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Some along NASA Road 1 left marooned

The Houston Chronicle
RUTH RENDON; Staff
May 25, 1992

Webster residents voted against bonds to pay for the city's share of expanding NASA Road 1, and state funds for highway projects are dwindling. But neither fact is keeping officials of other cities along NASA Road 1 from trying to convince the highway department to proceed with plans to expand the road. But the NASA Road 1 project, as well as other highway projects throughout the state, is on hold, said Janelle Gbur, a spokeswoman for the Texas Department of Transportation.

A mandate from the Legislature for the department to re-evaluate its list of priority projects and a federal transportation bill passed last year ""put a whole new twist on how highway construction work is funded,'' Gbur said. The changes brought on by the federal bill -- a restriction to the amount that can be spent for doing added-capacity work -- keeps the NASA Road 1 project from being a top priority, she said. The highway department had hoped to start the project in 1989 and have it completed before the scheduled Oct. 16 opening of Space Center Houston, a tourist attraction at the Johnson Space Center.

Webster is the only community along the 7.7-mile stretch from Interstate 45 to Texas 146 that has not committed to paying 10 percent for the right-of-way costs. The $ 1.7 million bond issue that would have paid the 10 percent and the cost of relocating utility lines was defeated on May 2 by 16 votes. Voters, however, approved a $ 350,000 bond issue to pay for a pedestrian walkway across NASA Road 1 near three schools.

Other cities believe the expansion is important, not only for access to the space center but also as an evacuation route in case of a hurricane or flooding. "We feel that there is definitely a safety problem. We feel we've got to have that expansion," said Seabrook City Manager Chuck Pinto.

When the $ 60 million project was given federal approval in 1989, it was to be built with 75 percent in federal funds and the rest paid by the state and local entities. "Under the new federal bill, we do not have any specific dollar figures that we can count on just yet, and we won't until our commission gives us additional guidance," Gbur said. The highway commission, she said, is scheduled to meet next month.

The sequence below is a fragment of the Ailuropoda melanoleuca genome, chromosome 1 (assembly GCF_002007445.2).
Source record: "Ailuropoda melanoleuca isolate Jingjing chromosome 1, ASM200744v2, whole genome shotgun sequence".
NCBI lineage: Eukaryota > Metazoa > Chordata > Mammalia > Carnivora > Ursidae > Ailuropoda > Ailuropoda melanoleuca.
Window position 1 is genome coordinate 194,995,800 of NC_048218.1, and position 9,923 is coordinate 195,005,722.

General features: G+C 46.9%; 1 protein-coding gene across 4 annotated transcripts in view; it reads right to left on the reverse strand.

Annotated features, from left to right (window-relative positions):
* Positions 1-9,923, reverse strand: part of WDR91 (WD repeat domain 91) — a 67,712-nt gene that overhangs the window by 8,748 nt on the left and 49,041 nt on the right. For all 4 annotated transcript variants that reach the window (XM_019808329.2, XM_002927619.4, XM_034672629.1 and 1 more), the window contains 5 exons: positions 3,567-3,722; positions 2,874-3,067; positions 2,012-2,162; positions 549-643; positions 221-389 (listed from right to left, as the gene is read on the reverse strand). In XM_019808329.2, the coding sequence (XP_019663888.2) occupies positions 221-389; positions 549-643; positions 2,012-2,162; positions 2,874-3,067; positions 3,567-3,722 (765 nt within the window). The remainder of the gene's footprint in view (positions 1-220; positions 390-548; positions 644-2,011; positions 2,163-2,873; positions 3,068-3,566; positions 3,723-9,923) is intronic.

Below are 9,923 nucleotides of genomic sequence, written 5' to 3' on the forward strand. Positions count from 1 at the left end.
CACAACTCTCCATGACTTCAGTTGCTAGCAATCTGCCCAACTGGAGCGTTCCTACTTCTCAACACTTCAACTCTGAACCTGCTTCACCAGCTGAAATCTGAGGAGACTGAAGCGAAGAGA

Webster City Manager Al Holguin said the city agrees that improvements to NASA Road 1 are needed. However, he believes the highway department can alleviate traffic on the road by working on other outlets north of NASA Road 1 "This is something we have always contended: that the solution shouldn't totally be based on NASA Road 1," Holguin said. He said NASA Road 1 traffic could be eased by directing cars heading to the Johnson Space Center and Space Center Houston onto FM 2351, Pineloch, El Dorado, Bay Area and Medical Center and then south to the center. "We feel once you start dispersing and expanding those other roadways, the present design and the enormity of the design for the expansion of NASA Road 1 could be cut back," he said.

Gbur said working on other routes would fall within the new federal bill restrictions because they are considered added capacity. The bill encourages the use of public transportation and mass transit systems, particularly in the Houston area where the Clean Air Act has put restrictions on pollution, she said.

For NASA Road 1, the expansion plans call for complete modification of the road at Interstate 45 and widening the road from four lanes to six lanes with a divider to Texas 3 Four lanes are scheduled to be expanded to eight lanes of divided roadway from Texas 3 to El Camino Real. Overpasses also are planned across Texas 3 and El Camino Real. The projected 42-month-long construction job also calls for six lanes to be built from the space center to Texas 146 in Seabrook. Some flood-prone areas are to be elevated to at least 10 feet above sea level. Seabrook officials have suggested the construction start at Texas 146 and move west toward the interstate.

But Gbur said such a plan would "be highly unlikely since the problem is at I-45 in Webster. It simply would not be a real practical utilization of the funds. "Quite honestly, there are many worthy projects around the Houston area we could do with the same money, go someplace else and do a completed facility to provide a good level of service and give it to people who actually want it," she said. "We need to remember that with just so much money to go around we're going to try to get the most for our buck and I don't think we could do that by piecemealing the NASA Road 1 job. " Already, the communities of Seabrook, Nassau Bay, El Lago and Taylor Lake Village have passed resolutions urging the highway department to proceed with the project. The communities have scheduled a joint public hearing for July 9 to discuss the project. The other cities along NASA Road 1 -- Friendswood, Houston, Nassau Bay, Pasadena, El Lago, Taylor Lake Village and Seabrook -- are not blaming Webster for the delay. "It's not the city of Webster's responsibility to build and maintain state highways," said David Stall, city manager for Nassau Bay. Added Pinto, "We are not at odds with the city of Webster. They had an election and they're doing what they think is right. "

Like Webster, the city of Seabrook must relocate utility lines. The city had planned to move the trunk sewer line while the road was expanded and keep the line within the purchased right-of-way to save on land-acquisition costs. But since the road project has stalled, the city is proceeding with its $ 2 million project to move the line within a purchased easement along NASA Road 1.If the dormant project is revised, the state will have to buy and relocate the sewer line, Pinto said.

 
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